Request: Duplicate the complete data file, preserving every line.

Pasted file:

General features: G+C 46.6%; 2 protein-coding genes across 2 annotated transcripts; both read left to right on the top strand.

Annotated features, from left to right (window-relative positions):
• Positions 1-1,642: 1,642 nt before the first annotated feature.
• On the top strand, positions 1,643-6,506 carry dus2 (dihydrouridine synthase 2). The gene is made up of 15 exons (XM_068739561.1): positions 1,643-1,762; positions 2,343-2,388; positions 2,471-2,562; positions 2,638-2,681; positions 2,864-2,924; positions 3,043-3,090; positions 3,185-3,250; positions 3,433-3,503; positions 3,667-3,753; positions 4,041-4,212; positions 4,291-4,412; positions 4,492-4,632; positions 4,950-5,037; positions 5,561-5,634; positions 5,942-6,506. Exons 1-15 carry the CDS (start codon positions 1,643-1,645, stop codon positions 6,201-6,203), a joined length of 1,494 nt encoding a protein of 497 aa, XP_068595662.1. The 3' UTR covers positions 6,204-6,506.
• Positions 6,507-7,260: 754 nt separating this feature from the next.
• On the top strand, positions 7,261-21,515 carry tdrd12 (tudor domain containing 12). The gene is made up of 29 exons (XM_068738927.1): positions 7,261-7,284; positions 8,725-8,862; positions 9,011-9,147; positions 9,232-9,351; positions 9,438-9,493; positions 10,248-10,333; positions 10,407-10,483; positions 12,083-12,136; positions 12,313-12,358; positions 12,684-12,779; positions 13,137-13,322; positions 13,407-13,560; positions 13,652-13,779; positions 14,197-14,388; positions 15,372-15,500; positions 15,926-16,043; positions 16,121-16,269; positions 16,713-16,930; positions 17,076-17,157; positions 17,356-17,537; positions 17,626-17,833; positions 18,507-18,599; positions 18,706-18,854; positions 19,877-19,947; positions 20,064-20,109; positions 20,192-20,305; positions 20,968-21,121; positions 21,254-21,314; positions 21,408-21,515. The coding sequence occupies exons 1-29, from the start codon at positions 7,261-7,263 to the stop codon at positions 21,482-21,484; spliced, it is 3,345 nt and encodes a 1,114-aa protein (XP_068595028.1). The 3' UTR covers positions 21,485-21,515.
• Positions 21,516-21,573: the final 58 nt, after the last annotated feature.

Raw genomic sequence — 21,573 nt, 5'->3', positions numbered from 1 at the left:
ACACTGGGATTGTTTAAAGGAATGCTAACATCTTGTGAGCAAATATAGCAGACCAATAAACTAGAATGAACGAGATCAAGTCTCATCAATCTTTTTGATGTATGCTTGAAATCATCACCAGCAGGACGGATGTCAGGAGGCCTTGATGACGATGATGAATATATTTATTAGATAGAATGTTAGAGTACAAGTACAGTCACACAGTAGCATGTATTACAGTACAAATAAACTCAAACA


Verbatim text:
General features: G+C 46.6%; 2 protein-coding genes across 2 annotated transcripts; both read left to right on the top strand.

Annotated features, from left to right (window-relative positions):
• Positions 1-1,642: 1,642 nt before the first annotated feature.
• On the top strand, positions 1,643-6,506 carry dus2 (dihydrouridine synthase 2). The gene is made up of 15 exons (XM_068739561.1): positions 1,643-1,762; positions 2,343-2,388; positions 2,471-2,562; positions 2,638-2,681; positions 2,864-2,924; positions 3,043-3,090; positions 3,185-3,250; positions 3,433-3,503; positions 3,667-3,753; positions 4,041-4,212; positions 4,291-4,412; positions 4,492-4,632; positions 4,950-5,037; positions 5,561-5,634; positions 5,942-6,506. Exons 1-15 carry the CDS (start codon positions 1,643-1,645, stop codon positions 6,201-6,203), a joined length of 1,494 nt encoding a protein of 497 aa, XP_068595662.1. The 3' UTR covers positions 6,204-6,506.
• Positions 6,507-7,260: 754 nt separating this feature from the next.
• On the top strand, positions 7,261-21,515 carry tdrd12 (tudor domain containing 12). The gene is made up of 29 exons (XM_068738927.1): positions 7,261-7,284; positions 8,725-8,862; positions 9,011-9,147; positions 9,232-9,351; positions 9,438-9,493; positions 10,248-10,333; positions 10,407-10,483; positions 12,083-12,136; positions 12,313-12,358; positions 12,684-12,779; positions 13,137-13,322; positions 13,407-13,560; positions 13,652-13,779; positions 14,197-14,388; positions 15,372-15,500; positions 15,926-16,043; positions 16,121-16,269; positions 16,713-16,930; positions 17,076-17,157; positions 17,356-17,537; positions 17,626-17,833; positions 18,507-18,599; positions 18,706-18,854; positions 19,877-19,947; positions 20,064-20,109; positions 20,192-20,305; positions 20,968-21,121; positions 21,254-21,314; positions 21,408-21,515. The coding sequence occupies exons 1-29, from the start codon at positions 7,261-7,263 to the stop codon at positions 21,482-21,484; spliced, it is 3,345 nt and encodes a 1,114-aa protein (XP_068595028.1). The 3' UTR covers positions 21,485-21,515.
• Positions 21,516-21,573: the final 58 nt, after the last annotated feature.

Raw genomic sequence — 21,573 nt, 5'->3', positions numbered from 1 at the left:
ACACTGGGATTGTTTAAAGGAATGCTAACATCTTGTGAGCAAATATAGCAGACCAATAAACTAGAATGAACGAGATCAAGTCTCATCAATCTTTTTGATGTATGCTTGAAATCATCACCAGCAGGACGGATGTCAGGAGGCCTTGATGACGATGATGAATATATTTATTAGATAGAATGTTAGAGTACAAGTACAGTCACACAGTAGCATGTATTACAGTACAAATAAACTCAAACA